The entire population of Leros will pass here, eventually.
In case you promised your family to be back, within an hour, bringing
fresh bread from Mike’s Bakery, you’ve made a big mistake! Time flyes,
and you’re bound to go down the hill, to Agia Marina. The elderly couple,
down by the midway-church, may have time to show you their collection
of photos and family-heirlooms. Maybe they even insist of giving you
a blessing in the
But you’ll be on your way again, and just down-hill you will find yourself
facing the harbour of Agia Marina. To the right: the jetty for the Dolphins.
To the left: the bay with Krithoni and Alinda beaches, flanked by beatiful,
crumbling neo-classical and cubic houses, and, scrutinizing it all,
on the mountain-top, the Castle. Here too, you’ll find tavernas, cafés,
hotels, a bank,
a tourist agency, you name it. A chair on the harbourfront provides
the perfect spot for watching the sunset, but not least, the Greek ”volta”.
The Greek girls take your breath away, before they, within a few years,
transform themselves into big, loveable Mammas. Agia Marina is also
the center of the nightlife of Leros.
The coastline of Leros is bays, like Pandeli and Alinda, located like
a string of pearls. The latter being the hottest tourist-place in the
island. Following personal taste and wind-direction, you can go to Xerokampos
in the south, where you’ll find camping and a diving-scool, or Lakki,
with its unique out-door cinema. Don’t miss the saturday late-night
bouzouki-dance in Gourna, or go north to Blefoutis, where the taverna
has a great fish-salad.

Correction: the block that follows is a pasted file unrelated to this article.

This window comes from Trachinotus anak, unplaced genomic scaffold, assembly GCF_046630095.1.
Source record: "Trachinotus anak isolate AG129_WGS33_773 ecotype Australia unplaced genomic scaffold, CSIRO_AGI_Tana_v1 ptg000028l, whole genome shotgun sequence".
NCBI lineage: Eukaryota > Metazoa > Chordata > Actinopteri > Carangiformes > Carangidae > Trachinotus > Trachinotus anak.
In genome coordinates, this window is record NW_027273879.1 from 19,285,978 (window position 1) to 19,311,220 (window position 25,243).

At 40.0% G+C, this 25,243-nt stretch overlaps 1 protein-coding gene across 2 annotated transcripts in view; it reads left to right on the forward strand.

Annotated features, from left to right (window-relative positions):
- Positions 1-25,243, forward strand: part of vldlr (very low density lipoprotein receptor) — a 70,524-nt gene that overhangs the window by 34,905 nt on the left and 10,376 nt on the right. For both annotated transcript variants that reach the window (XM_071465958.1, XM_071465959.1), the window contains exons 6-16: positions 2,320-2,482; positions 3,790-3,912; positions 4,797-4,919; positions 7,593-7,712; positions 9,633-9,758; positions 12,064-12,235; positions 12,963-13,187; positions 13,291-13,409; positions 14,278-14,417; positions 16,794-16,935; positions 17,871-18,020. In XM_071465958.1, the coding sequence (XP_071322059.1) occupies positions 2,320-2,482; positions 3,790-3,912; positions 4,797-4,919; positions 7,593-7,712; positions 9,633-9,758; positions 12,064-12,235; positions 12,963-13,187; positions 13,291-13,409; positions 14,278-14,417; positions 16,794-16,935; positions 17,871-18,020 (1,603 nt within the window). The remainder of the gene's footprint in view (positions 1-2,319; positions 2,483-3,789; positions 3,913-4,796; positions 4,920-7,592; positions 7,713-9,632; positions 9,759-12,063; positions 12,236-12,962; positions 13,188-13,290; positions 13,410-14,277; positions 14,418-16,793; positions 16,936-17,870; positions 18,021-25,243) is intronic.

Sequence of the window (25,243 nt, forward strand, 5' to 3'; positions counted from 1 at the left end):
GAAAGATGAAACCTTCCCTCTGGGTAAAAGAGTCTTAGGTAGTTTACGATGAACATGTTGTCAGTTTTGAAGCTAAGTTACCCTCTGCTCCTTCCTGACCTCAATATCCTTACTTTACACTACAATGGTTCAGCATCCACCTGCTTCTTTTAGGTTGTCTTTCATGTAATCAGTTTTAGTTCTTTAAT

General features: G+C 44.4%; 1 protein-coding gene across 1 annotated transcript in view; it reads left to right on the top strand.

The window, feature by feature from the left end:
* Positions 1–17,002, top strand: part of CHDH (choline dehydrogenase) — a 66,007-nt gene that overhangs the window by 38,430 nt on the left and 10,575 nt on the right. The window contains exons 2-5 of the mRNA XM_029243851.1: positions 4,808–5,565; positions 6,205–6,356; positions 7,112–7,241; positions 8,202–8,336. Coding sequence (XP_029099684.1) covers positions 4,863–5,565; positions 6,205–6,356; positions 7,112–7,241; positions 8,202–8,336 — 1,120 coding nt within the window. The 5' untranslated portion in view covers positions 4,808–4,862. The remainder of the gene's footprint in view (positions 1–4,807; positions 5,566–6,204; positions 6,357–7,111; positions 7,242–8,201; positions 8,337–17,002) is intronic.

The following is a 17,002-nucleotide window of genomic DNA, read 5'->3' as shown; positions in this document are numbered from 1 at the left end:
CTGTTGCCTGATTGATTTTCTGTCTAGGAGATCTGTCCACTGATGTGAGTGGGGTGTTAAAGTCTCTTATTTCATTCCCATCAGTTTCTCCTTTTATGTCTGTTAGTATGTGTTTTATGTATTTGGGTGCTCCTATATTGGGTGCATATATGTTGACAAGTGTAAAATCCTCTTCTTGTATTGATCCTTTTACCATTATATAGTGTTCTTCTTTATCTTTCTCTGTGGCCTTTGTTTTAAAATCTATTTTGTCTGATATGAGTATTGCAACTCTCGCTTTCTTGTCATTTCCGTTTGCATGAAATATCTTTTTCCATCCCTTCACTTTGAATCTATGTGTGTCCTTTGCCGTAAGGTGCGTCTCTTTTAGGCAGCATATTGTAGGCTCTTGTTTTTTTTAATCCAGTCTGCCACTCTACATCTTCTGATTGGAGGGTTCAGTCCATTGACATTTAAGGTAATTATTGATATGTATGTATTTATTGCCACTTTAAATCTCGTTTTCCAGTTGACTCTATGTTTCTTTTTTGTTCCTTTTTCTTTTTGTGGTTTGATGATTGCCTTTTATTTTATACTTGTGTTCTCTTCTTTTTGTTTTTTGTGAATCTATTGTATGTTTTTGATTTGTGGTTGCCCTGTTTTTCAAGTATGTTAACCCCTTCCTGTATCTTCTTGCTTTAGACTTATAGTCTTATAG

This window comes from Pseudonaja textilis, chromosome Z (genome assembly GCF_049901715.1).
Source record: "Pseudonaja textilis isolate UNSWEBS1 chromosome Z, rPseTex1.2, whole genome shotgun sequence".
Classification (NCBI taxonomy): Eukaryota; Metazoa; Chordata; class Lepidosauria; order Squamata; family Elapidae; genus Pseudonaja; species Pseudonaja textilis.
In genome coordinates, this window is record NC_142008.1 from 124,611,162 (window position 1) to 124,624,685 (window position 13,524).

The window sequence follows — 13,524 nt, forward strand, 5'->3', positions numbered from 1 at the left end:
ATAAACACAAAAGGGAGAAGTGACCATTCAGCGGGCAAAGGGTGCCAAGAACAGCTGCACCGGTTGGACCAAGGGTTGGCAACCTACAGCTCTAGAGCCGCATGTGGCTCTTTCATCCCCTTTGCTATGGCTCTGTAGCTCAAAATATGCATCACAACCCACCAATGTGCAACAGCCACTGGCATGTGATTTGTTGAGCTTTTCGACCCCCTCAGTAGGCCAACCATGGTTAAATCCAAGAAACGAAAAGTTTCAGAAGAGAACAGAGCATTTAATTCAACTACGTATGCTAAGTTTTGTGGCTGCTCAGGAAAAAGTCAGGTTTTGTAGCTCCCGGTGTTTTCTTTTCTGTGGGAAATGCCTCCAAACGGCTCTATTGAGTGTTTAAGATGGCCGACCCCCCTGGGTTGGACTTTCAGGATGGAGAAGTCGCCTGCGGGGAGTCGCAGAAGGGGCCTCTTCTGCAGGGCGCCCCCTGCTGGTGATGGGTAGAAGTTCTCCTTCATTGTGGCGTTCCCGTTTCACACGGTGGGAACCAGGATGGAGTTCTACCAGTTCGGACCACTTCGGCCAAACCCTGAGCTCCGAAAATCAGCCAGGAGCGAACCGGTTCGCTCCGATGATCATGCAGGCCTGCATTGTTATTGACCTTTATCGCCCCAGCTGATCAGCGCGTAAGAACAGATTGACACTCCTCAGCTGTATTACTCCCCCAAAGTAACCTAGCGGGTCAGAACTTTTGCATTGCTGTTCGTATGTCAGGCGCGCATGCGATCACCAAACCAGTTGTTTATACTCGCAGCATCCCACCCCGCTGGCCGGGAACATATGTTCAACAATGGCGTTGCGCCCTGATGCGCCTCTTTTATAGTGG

Rent a two-wheeler, the noisy, modern donkey. Or walk. Or take a taxi.
The island is so small, you can drive from one end to the other for
approx. 5 Euros. A round-trip by taxi, including stops at the highlights,
can be done for 15.
Talking about highlights. Don’t go to Leros to study ancient ruins.
There are hardly any. The island’s past-century-story is interesting,
though. Listen to the old people. There are a vast number of beautiful
churches, mansions and landscapes, and the Castle provides a spectacular
view over the entire island.
In my book, though, the main attraction of Leros is the island itself,
its bays, townships, and last but
not least: The wonderful people of Leros, and its ever returning summer-holiday
visitors. You’ll find, that the Greeks have a genuine and honest way
of combining friendship and business.
I mentioned before, that to me Leros means the fishing village of Panteli,
to which my family and I return every summer.
After returning from Agia Marina, after many a welcoming stop, and going
downhill again to Pandeli, there’s always a Nikos, Manolis, Dimitris,
Yorgos, Apostolis, Elpida, Helle, Peter, Mikkel or Maria, you need to
have a chat with. So, take your time. Leave your front-door open, nobody
steals in Leros! And thus, open the door of your mind, and the island
will come to You.
And this is my point:
There is no place on earth, where I can relax, like here. If I don’t,
it will be commented: ”Piano,
Piano!”. The pronouncement of my name here, with a double meaning: ”
Take it easy, Bjarne!”. And that’s exactly what I do!
Sitting in the shade an entire afternoon at Zorba, Psaropoula Patimeno
Tzouma and Drosia
on the beach. Being shamefully beaten in Tavli. Having a drink. Going
for a swim. Doing absolutely nothing. Trying to remember the siesta,
to be ready for the evening.
Cause thats the hour, when Pandeli turns on all of its charm. Cheerfull
people at the tavernas. Tables at the edge of the water. Full moon rising
over the bay. An improvised party. Meeting new friends. Later we meet
at the Savana Bar, founded by one of the most outstanding personalities
of Pandeli, completely blond Savas. Warning! It might get late. Employees
and owners of tavernas and cafees join for one or several for the road.
There’ll be cheerfull conversation, maybe dancing. One never knows,
what will happen.
Back on your own balcony, watching the daylight arriving, and the first
fishing-boats setting to sea, you will need a very good reason to go
You want it all. On my last night in Leros, I never sleep. It’s my holiday-paradise.
My second home. It’s genuine escape from reality, and I love it!
Hush! Don’t tell anybody! Bjarne Juul. 2002
TO VISIT IN LEROS